Would it be Okay to Love You? – Amy Tasukada
A robot fanboy. An erotic voice actor. When love comes calling, will they shed their armor?
Sato’s only long-term relationship is the one he shares with his Gundam collectibles. He dreams about the kind of unconditional love his parents enjoy. If only he could break out of his shell, he might find his special someone…
Outgoing playboy Aoi has sworn off relationships. He knows they only distract him from his budding voice acting career. He’s earned a few loyal fans, and if he keeps at it, he may even earn enough to never worry about being evicted again…
When Sato meets Aoi at the local anime store, there’s definitely a spark. But even as they tread carefully, their commitment issues and Aoi’s troubled past soon muck things up before they can start. In order for Sato and Aoi to have their happily-ever-after, they’ll both have to take a leap of faith… and hope to be caught.
Would It Be Okay to Love You? is the first book in a gay romance series set in Japan. If you like original characters, nerd culture, and simmering chemistry, then you’ll love Amy Tasukada’s charming multicultural love story.
If Blood Stained Tea was a homage to everything BL, Would it be Okay to Love You is a bombastic overload of everything Japanese pop culture from Gundam kits and VK to seiyuu in-store meets and megane moe. I love everything Japanese but I couldn’t help but find the whole thing cringy as it was so tropey and weaboo-ish. Maybe it was meant as a tribute to everything the author love about Japan (the kind of Japan you see on the internet) but a little subtlety and sophistication can go a long way.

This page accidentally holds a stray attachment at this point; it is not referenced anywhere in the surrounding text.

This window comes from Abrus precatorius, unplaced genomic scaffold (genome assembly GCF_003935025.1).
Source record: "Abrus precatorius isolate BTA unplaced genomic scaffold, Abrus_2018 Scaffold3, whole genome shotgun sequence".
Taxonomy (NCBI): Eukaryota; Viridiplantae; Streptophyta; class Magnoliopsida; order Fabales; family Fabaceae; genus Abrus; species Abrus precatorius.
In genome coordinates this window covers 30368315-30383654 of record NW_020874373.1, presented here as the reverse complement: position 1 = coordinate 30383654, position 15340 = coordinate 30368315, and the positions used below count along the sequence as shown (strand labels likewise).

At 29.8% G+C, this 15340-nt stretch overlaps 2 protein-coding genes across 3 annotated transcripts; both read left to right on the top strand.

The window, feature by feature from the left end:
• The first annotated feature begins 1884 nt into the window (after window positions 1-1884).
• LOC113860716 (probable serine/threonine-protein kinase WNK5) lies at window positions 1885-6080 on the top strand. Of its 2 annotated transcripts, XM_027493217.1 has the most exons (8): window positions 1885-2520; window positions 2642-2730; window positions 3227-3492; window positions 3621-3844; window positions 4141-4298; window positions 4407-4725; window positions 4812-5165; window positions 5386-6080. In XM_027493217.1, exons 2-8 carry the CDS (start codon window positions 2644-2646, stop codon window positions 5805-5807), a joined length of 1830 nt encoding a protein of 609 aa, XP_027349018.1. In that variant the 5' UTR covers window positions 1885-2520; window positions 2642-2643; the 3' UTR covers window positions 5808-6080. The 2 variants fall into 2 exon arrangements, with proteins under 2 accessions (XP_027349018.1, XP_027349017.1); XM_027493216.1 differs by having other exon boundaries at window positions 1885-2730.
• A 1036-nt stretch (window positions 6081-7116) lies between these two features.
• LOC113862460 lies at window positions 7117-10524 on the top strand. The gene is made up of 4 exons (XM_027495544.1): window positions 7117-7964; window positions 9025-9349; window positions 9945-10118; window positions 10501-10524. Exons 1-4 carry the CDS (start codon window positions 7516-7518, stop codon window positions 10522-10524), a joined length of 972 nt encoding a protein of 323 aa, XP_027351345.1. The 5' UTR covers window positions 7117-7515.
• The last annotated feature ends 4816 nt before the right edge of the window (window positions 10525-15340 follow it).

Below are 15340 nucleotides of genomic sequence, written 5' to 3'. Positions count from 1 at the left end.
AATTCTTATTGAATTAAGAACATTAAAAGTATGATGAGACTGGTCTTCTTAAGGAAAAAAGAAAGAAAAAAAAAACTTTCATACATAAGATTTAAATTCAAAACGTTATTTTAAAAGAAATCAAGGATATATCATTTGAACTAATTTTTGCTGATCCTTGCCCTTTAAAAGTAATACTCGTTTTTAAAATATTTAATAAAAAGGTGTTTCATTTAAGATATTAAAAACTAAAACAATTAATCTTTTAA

Heavy-handedness aside, the romance was sweet and fluffy and the couple was adorable. Aoi is a smol power topper whose every other line was an innuendo but he didn’t come across as a sleaze. Sato is a virginal, number crunching geek who won trophies for pen spinning. It’s the opposite attracts kind of thing that came together in a delicious slow-burn process. The secondary characters were all likable and I have a special shoutout to Michiko, a girl after my own heart.
The writing is still amateurish, the plot was pretty much standard but maybe the author was going for less high brow, more fanfiction-y, fan servicey anime-ish kind of story. I have come to the conclusion that it’s Amy Tasukada schtick so I just need to get over it and think of it as a BL manga in prose form. With that in mind, I’m just going ahead and see if I could get my hands on book 2.
3.5 Stars – that place between like and love
The Yakuza Path: Blood Stained Tea – Amy Tasukada
A bloody past haunts him. A devastating present calls him back…
Nao hides from his violent past in the Japanese mob by opening a teahouse in Japan’s cultural center, Kyoto. His past comes flooding back when he discovers a gravely injured man with a tattooed chest, a bloody knife, and a Korean business card.